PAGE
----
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History of Psychology as a Scientific Discipline

Opinion ARTICLE

Front. Psychol., 06 December 2018 | https://doi.org/10.3389/fpsyg.2018.02481

Should We Pre-date the Beginning of Scientific Psychology to 1787?

  • Department of Psychology, University of Würzburg, Würzburg, Germany

Psychology in the Eighteenth Century

The late eighteenth century was a remarkable period for psychology (Vidal, 2000, 2011; Schwarz and Pfister, 2016). This was especially true for the Prince-Bishopric of Münster, Germany, where a new era dawned with an extensive political, economic, and educational reform (Esser, 1842; Brühl, 1905) which would ultimately lead to the establishment of psychology as an independent discipline at the newly founded University of Münster. But were these developments groundbreaking enough to advocate for pre-dating the beginnings of scientific psychology?1

In the years 1762–1780, the newly appointed minister Franz Friedrich von Fürstenberg set out to modernize the state's agriculture, public budget, police, military, jurisdiction, and education (Esser, 1842). The educational part of these reforms included a seminal commitment to psychology, with Fürstenberg declaring psychology as a “core science” to be taught at every school within the territory (von Fürstenberg, 1776). Soon after, Fürstenberg was granted the right to establish a university in the city of Münster (Pieper, 1902). Following traditional procedures, the foundation of the university was authorized by Pope Clement XIV., and later ratified by Holy Roman Emperor Joseph II. The university itself was inaugurated in 1780 and comprised of four canonical faculties: Philosophy, providing general education for all students, and the three applied faculties of Jurisdiction, Medicine, and Theology.

The first professor to teach philosophy in Münster, Aloys Havichorst (1737–1783), implemented lessons on psychology as part of his classes on metaphysics, thus following common scientific taxonomies of that time (Meier, 1757). This state of affairs changed, however, when his successor Ferdinand Ueberwasser (1752–1812) was appointed professor of philosophy in 1783 (Schwarz and Pfister, 2016; cf. also Carus, 1808; Bödeker, 2003).

In contrast to typical views of his contemporaries, Ueberwasser did not subsume psychology under the field of metaphysics, but rather followed Fürstenberg's plea for conceptualizing psychology as a science of its own. Accordingly, he changed the denomination of his professorship into Professor of Empirical Psychology and Logic (Ger.: “Professor für empirische Psychologie und Logik;” later also: Psychology and Metaphysics; Schwarz and Pfister, 2016). Finally, in 1787 he published a remarkable textbook entitled “Instructions for the regular study of empirical psychology for candidates of philosophy at the University of Münster” (Ger.: “Anweisungen zum regelmäßigen Studium der Empirischen Psychologie für die Candidaten der Philosophie zu Münster”).

In his textbook, Ueberwasser outlined the methodological foundations of scientific psychology, followed by a broad overview of relevant psychological phenomena ranging from perception and memory to motivation, emotion, and volition (Ueberwasser, 1787; see also Schwarz and Pfister, 2016, for details on Ueberwasser's psychology). At 1787, scientific psychology thus seems to have made a first appearance as an independent discipline: It was officially represented by a state-funded professorship, the university had integrated psychological courses in its curriculum, and an early manifesto outlined structure and scope of the discipline.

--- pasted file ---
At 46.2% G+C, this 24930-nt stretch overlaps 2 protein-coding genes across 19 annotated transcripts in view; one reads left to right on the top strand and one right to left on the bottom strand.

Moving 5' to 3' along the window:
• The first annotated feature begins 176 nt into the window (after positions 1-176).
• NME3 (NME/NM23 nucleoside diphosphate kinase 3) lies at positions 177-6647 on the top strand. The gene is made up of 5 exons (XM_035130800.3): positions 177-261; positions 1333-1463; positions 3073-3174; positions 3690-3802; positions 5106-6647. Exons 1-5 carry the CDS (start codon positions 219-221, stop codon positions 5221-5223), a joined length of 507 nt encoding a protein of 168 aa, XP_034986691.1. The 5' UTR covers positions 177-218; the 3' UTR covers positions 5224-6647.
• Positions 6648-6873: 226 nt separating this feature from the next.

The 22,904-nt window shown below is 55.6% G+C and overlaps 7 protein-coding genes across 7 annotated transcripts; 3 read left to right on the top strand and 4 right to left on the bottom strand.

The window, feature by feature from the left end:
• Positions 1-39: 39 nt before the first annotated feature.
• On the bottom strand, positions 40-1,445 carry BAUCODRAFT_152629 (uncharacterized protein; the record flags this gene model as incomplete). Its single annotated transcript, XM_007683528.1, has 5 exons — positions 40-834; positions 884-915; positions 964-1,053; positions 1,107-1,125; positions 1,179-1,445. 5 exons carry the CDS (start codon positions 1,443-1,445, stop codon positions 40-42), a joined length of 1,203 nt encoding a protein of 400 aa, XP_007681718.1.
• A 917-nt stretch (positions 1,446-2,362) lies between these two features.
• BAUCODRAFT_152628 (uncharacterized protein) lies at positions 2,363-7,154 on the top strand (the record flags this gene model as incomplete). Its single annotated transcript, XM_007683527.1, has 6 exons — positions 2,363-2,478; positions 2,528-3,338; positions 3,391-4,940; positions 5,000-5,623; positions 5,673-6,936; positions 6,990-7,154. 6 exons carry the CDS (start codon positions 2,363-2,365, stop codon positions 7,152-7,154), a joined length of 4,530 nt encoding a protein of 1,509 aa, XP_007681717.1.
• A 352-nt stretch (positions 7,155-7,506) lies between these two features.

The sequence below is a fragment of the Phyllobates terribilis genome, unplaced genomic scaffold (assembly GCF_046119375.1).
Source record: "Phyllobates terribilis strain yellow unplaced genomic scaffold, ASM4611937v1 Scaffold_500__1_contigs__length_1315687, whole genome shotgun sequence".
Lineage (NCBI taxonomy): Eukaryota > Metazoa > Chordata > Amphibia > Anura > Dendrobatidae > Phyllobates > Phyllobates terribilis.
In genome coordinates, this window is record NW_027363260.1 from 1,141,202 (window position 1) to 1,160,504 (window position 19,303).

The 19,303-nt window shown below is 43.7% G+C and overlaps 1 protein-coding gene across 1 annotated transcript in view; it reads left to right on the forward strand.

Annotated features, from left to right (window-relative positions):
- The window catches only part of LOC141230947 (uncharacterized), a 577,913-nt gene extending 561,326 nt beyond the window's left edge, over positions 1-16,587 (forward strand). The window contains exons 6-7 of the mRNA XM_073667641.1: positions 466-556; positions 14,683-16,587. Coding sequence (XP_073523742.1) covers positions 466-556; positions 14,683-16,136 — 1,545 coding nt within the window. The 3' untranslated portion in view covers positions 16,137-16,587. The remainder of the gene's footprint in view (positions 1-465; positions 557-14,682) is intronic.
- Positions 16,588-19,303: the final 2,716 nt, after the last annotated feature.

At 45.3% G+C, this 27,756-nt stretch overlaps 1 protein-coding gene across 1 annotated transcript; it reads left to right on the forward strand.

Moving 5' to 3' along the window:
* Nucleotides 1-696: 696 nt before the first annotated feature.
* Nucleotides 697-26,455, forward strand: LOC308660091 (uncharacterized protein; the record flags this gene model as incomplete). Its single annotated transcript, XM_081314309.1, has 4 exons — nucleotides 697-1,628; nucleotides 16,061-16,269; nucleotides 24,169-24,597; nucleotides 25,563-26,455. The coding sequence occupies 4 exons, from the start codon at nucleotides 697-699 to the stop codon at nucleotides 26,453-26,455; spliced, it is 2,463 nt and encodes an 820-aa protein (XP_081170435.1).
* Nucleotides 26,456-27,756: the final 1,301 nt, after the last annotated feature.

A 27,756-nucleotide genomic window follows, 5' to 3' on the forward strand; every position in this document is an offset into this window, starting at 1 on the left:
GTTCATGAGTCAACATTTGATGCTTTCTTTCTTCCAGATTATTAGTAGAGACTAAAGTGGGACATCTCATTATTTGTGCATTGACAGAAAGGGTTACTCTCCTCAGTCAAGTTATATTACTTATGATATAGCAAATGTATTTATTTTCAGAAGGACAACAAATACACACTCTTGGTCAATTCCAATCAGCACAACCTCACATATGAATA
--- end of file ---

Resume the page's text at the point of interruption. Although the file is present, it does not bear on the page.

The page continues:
Pre-Dating Psychology?

Ueberwasser's and Fürstenberg's commitment to psychology as an independent scientific discipline clearly exceeds the emphasis that is typically found in academic discussions of empirical psychological during the late eighteenth and early nineteenth century (Meier, 1757; Schmid, 1791; Herbart, 1824/1825). Furthermore, these developments seem to parallel the well-known, later achievements of Wilhelm Wundt (1832-1920) with his Lectures on Human and Animal Psychology (Wundt, 1863; Ger.: “Vorlesungen über die Menschen- und Thierseele”) and his official foundation of the Leipzig laboratory in 1879 (Wontorra et al., 2004). That is, while other pioneers of a scientific and experimental approach to psychological questions such as Weber (1795–1878), Fechner (1801–1887) or Helmholtz (1821–1894) did not consider themselves psychologists, Ueberwasser and Wundt both attempted to establish psychology as an independent field of study, explicitly portraying themselves as psychologists.

In addition to these structural similarities, Ueberwasser's and Wundt's conceptions of scientific psychology also converge on a number of critical theoretical aspects. For instance, both emphasize the utility of physiological processes for understanding psychology, while simultaneously arguing against physiological reductionism. Thus, physiology is mainly seen as providing methods and approaches for testing and validating psychological accounts. Both also favor clear connections between philosophy and psychology, thus arguing against a pure natural science approach to psychological phenomena but rather advocating a unique approach to psychological questions. Finally, both promote repeated observation in controlled, structured contexts to establish generalizable and replicable findings.2

These commonalities beg the question of whether Ueberwasser's legacy should be construed either as an early precursor of contemporary psychology or, alternatively, whether it deserves even stronger recognition in terms of a founding date of scientific psychology?